On Saturday we hosted three very different events.
Firstly, we welcomed a truly international group this morning. Hailing from Malawi, USA, Afghanistan and New Zealand among other parts of the world, they represented every continent. They’re all studying for an MA in public policy with Blavatnik School of Government, part of Oxford University. They were taken on a farm walk by Jonty Brunyee before a ploughman's lunch in the wildflowers. Discussions ranged from sustainability, to CAP, the climate emergency and regenerative agriculture.
Palestinian American, Hadeel Abdallah is interested in building international solidarity movements and believes food and farming is an ideal way to do this. ‘It’s what unites us all. Caring for the land is a way to build equity. Places like FarmED that are so open and inclusive help to show the way forward. The farm has created a narrative we can build on.’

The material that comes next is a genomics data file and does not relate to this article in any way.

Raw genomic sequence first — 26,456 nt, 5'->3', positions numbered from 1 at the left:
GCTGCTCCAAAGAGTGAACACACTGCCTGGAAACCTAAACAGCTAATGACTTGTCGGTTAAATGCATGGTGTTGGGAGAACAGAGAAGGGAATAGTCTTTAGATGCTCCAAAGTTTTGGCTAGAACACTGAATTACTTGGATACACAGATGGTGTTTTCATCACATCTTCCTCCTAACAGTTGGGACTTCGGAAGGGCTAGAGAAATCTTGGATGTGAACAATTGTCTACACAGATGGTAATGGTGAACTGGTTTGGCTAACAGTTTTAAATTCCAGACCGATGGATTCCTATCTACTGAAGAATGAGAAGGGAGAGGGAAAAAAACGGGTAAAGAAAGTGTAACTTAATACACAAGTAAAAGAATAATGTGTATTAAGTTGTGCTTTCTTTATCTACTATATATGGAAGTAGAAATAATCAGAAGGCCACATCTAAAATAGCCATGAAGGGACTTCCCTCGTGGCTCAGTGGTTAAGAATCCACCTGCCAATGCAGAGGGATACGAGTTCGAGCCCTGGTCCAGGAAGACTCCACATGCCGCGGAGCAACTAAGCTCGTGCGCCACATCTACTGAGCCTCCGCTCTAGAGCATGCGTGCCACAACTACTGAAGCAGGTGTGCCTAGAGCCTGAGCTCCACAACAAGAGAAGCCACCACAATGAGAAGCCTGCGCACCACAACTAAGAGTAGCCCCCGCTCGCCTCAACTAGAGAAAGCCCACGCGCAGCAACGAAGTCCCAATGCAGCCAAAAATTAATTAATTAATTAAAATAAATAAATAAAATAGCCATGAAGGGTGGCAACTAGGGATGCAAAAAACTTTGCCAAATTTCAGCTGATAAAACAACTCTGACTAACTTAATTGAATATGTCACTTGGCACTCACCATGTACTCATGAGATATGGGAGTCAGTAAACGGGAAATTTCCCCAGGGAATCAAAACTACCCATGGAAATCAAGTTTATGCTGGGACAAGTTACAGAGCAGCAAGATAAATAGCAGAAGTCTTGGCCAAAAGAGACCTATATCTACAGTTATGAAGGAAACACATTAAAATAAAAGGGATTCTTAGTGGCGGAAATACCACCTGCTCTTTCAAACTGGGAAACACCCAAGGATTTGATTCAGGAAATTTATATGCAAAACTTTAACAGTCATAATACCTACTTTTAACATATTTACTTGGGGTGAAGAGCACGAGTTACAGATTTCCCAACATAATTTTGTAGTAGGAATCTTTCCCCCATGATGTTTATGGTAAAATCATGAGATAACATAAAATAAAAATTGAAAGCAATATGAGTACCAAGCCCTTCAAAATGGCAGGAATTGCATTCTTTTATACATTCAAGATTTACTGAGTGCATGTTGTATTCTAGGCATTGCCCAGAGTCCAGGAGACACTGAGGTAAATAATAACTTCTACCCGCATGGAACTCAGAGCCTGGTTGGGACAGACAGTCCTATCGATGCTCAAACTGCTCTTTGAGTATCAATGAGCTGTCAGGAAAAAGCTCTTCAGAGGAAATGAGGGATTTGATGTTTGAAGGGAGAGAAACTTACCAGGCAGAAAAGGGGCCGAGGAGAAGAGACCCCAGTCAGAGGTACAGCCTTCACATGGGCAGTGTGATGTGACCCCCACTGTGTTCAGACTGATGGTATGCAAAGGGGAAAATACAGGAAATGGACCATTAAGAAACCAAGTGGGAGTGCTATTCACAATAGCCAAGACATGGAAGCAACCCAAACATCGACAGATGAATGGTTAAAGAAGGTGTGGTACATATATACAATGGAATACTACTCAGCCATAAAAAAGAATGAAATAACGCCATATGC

While Jonty was talking to an international group from Blavatnik School of Government, on the other side of the courtyard, Ian was answering questions about herbal leys, sainfoin and green manures, from customers of Cotswold Seeds who had taken up the invitation of a farm tour and lunch from the FarmED Kitchen.
In the evening, the crew from local Wild Thyme restaurant in Chipping Norton hosted their Dining Club at FarmED. This time it was prosecco in the wildflowers. Ian and Celene Wilkinson, Founders of FarmED, took time out to enjoy the meal, after Ian gave a short welcome speech about the importance of linking good food to good farming.